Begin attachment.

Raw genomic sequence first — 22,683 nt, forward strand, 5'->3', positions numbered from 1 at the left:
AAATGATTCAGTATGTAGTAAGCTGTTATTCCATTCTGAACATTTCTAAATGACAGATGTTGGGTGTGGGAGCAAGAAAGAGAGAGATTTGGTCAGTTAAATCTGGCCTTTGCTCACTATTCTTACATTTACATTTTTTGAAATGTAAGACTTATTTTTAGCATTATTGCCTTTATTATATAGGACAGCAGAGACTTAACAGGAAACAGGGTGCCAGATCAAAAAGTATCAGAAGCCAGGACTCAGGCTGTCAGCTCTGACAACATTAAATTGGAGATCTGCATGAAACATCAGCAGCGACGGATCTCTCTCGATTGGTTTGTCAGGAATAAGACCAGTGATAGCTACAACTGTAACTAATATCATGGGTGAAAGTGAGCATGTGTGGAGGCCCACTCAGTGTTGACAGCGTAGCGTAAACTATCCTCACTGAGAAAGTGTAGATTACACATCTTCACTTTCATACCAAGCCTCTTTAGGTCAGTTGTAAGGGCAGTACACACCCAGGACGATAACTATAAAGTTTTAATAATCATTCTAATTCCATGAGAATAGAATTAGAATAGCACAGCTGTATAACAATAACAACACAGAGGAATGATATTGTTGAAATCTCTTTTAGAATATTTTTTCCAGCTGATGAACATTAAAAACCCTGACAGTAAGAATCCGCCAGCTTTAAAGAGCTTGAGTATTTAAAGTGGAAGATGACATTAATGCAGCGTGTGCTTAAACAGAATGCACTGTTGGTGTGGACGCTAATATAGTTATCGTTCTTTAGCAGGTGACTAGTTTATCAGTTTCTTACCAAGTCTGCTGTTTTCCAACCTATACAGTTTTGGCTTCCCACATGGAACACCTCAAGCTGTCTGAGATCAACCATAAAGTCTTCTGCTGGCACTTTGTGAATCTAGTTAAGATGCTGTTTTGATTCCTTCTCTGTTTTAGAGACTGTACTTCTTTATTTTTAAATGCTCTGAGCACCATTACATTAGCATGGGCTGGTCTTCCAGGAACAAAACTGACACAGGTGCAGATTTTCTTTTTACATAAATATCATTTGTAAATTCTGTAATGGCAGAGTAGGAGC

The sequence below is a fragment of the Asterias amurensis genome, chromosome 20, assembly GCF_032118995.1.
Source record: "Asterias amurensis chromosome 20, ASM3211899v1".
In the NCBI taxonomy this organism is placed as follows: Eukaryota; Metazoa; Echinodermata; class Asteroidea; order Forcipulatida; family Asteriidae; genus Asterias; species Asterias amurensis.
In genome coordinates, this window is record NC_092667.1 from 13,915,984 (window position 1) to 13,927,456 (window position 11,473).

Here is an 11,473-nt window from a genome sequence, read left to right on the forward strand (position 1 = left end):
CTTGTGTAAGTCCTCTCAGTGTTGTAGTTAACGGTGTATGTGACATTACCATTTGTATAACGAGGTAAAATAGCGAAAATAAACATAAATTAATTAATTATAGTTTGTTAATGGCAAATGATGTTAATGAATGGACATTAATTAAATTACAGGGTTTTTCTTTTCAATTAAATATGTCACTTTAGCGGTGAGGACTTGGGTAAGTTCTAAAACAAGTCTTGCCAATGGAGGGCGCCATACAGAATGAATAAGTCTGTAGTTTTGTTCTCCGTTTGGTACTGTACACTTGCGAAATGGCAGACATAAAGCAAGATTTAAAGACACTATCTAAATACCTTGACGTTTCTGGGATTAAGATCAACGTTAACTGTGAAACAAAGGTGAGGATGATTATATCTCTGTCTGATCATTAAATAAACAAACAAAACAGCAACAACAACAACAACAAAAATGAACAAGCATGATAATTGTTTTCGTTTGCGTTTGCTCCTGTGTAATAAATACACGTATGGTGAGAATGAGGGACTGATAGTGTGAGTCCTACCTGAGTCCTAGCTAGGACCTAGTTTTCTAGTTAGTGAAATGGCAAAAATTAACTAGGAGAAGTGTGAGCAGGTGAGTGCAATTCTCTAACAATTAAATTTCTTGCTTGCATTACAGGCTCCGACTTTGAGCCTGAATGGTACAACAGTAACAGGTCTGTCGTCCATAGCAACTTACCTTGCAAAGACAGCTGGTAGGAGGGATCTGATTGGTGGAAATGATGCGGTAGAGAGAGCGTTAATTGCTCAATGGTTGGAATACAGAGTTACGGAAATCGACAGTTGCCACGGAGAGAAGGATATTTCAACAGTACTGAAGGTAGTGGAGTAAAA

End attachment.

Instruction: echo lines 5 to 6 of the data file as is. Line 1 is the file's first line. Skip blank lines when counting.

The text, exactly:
In the NCBI taxonomy this organism is placed as follows: Eukaryota; Metazoa; Echinodermata; class Asteroidea; order Forcipulatida; family Asteriidae; genus Asterias; species Asterias amurensis.
In genome coordinates, this window is record NC_092667.1 from 13,915,984 (window position 1) to 13,927,456 (window position 11,473).